Thompson never batted higher than .250 as a Met and had just a .300 OBP through four seasons. He rarely walked and struck out often, but had 18 home runs and 59 RBI in 1994. Nonetheless, he was just another young outfield bust for the struggling Mets.

    In 1993, the Mets replaced Daryl Boston, who signed with the expansion Rockies, with Joe Orsulak. Orsulak was an average outfielder. He did not walk or strike out much, and also did not possess particularly good power or speed. Nonetheless, he had a .276 average and a .319 OBP in his three seasons as a Met, while finding time in all three outfield positions.

    Harazin though did not make it through the 1993 season that saw the Mets lose over 100 games for the first time since the 1960s. He resigned in June and was replaced by another former Mets assistant in Joe McIlvaine.

Joe McIlvaine Era Part 1 (1993-1995)

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    McIlvaine did the best he could to pick up the pieces and began with trading Vince Coleman to the Royals in exchange for Kevin McReynolds, who spent the final season of his career with the Mets in 1994.

    The Mets' regular 1994 outfield included McReynolds, Ryan Thompson and Joe Orsulak. However, Jeromy Burnitz, John Cangelosi and Jim Lindeman all found a good amount of playing time in the outfield during the strike-shortened season. Those three didn't play for the Mets after 1994. Lindeman retired, while Cangelosi was released midseason and Burnitz was traded to the Indians in the following offseason.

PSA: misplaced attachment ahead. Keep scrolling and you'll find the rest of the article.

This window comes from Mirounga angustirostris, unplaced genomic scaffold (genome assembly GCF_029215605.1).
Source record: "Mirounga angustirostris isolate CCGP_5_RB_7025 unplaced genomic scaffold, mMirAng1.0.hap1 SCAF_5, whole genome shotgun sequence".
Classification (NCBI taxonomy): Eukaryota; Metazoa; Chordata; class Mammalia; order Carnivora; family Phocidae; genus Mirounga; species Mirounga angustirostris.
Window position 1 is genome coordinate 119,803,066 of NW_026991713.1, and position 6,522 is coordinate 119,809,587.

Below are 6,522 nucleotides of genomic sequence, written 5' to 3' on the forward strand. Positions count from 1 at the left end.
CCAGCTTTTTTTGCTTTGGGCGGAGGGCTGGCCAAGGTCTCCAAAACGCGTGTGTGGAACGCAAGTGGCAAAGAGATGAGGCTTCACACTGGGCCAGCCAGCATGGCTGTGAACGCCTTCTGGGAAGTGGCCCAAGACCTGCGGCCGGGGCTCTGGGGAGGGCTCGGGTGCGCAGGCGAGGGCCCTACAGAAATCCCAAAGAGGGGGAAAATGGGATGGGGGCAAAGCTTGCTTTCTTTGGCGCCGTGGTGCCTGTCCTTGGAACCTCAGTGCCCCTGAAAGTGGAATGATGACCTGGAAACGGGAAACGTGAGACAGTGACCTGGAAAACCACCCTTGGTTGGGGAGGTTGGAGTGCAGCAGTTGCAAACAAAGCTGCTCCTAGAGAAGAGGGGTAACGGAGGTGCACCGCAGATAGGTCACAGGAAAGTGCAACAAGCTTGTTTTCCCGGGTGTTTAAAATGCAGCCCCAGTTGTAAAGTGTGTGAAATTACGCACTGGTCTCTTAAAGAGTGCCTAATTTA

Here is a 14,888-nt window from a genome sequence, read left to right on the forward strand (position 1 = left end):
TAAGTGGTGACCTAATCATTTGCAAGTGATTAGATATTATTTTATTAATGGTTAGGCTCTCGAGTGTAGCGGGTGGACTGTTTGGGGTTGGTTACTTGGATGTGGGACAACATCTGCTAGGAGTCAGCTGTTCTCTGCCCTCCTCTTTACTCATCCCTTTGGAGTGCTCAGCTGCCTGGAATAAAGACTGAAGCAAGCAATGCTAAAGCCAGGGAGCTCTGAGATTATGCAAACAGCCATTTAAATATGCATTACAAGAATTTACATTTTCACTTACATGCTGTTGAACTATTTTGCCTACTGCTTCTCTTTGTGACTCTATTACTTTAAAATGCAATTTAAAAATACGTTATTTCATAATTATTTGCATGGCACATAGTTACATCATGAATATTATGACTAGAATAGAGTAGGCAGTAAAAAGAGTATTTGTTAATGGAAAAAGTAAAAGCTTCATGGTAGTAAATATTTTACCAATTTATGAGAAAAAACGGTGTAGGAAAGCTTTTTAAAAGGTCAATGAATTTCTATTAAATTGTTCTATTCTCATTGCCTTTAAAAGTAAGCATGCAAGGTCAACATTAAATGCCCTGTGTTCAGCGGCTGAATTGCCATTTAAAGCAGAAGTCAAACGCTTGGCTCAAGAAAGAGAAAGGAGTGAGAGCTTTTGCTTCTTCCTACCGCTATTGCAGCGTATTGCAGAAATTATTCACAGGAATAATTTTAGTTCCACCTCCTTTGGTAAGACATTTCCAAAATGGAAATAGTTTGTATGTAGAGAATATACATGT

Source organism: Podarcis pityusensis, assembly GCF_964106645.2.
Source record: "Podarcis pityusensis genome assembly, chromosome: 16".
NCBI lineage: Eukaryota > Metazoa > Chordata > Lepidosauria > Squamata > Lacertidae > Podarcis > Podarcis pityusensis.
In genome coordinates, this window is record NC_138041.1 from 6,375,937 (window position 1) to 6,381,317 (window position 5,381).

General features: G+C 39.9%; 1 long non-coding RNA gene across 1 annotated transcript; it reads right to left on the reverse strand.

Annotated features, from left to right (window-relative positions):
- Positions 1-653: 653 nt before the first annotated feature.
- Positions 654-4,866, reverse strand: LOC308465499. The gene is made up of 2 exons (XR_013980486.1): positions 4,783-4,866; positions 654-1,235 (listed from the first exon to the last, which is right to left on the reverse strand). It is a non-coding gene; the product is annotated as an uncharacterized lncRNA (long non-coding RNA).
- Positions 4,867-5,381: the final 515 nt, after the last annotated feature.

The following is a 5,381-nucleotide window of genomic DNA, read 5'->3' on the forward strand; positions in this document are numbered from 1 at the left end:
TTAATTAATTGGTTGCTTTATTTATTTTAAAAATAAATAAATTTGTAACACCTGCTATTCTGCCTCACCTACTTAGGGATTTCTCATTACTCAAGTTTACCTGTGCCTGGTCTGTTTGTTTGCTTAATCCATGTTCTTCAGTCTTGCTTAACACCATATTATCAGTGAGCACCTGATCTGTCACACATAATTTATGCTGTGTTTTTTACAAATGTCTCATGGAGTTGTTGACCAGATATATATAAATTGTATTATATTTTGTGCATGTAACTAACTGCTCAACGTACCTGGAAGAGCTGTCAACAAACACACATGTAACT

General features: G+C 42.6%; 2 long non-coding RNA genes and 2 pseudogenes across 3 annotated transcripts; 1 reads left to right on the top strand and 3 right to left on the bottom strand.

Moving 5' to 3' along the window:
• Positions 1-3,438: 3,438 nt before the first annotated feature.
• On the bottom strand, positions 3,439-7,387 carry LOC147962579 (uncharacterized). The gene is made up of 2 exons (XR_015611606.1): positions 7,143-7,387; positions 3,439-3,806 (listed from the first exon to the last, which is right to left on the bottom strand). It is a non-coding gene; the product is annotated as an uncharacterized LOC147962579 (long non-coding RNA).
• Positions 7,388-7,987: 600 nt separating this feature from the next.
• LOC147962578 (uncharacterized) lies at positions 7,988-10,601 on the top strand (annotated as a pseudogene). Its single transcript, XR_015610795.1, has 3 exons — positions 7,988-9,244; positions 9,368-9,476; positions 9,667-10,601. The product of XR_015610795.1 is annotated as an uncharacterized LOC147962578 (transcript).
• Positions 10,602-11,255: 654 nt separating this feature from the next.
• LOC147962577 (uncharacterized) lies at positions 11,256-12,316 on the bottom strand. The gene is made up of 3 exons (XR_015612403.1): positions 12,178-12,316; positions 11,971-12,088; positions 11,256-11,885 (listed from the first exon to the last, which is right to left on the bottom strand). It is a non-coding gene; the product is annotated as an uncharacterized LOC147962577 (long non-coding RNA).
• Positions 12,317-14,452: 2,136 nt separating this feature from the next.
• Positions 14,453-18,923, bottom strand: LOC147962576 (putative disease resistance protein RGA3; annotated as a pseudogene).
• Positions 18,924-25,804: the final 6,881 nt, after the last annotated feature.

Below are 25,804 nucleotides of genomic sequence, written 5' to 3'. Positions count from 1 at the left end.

By 1995, the Mets' outfield was getting younger and younger. McIlvaine traded prospect Quilvio Veras to the Marlins for a young Carl Everett. Everett became the Mets' Opening Day right fielder in 1995 and had a great month in April. But after a poor May, he was sent to the minor leagues. He got recalled in August though and hit well for the rest of the season.

    After a poor 1996 season, Everett bounced back in 1997 while spending time in both center field and right field. Despite a .250 average within three seasons, Everett had a .326 OBP and led the Mets in 1997 with 17 stolen bases.

    Unfortunately, in August of 1997, Shea Stadium daycare worker noticed bruises on Everett's children. This led to Everett and his wife losing custody of their kids temporarily and Everett getting traded the following offseason to the Astros.

    McIlvaine also upgraded the Mets' bench by signing reserve outfielder Chris Jones, who batted .400 as a pinch-hitter in 1995. Then, right before the season started, he signed center fielder Brett Butler. Butler's time with the Mets was short though because he got traded to the Dodgers the following August.

    First baseman David Segui found himself in the outfield in 1995 due to the emergence of Rico Brogna, but was not happy about it. He played poorly and was dealt to the Expos in June.

    After the various deadline deals were made, new outfielders such as Damon Buford and Alex Ochoa got some playing time down the stretch. Buford was traded after the season to the Rangers, while Ochoa remained a backup outfielder through the 1997 season before getting traded to the Twins for fellow outfield bust Rich Becker.

Joe McIlvaine Era Part 2 (1996-1997)

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    In 1996, the Mets outfield looked completely different. McIlvaine signed Lance Johnson to become the new center fielder, and then traded for left fielder Bernard Gilkey a month later. Both ended up having amazing seasons in 1996.

    Johnson batted .333 with nine home runs, 69 RBI, 117 runs scored, 227 hits, 31 doubles, 21 triples, 50 stolen bases, 327 total bases and a .362 OBP in 160 games. His performance resulted in him starting for the National League in the 1996 MLB All-Star Game, due to an injury to Tony Gwynn.

    In 1997, Johnson got off to another fast start, but missed over a month with shin splints. Despite batting .309 by August, Johnson was traded to the Cubs with Mark Clark and Manny Alexander for Brian McRae, Mel Rojas and Turk Wendell.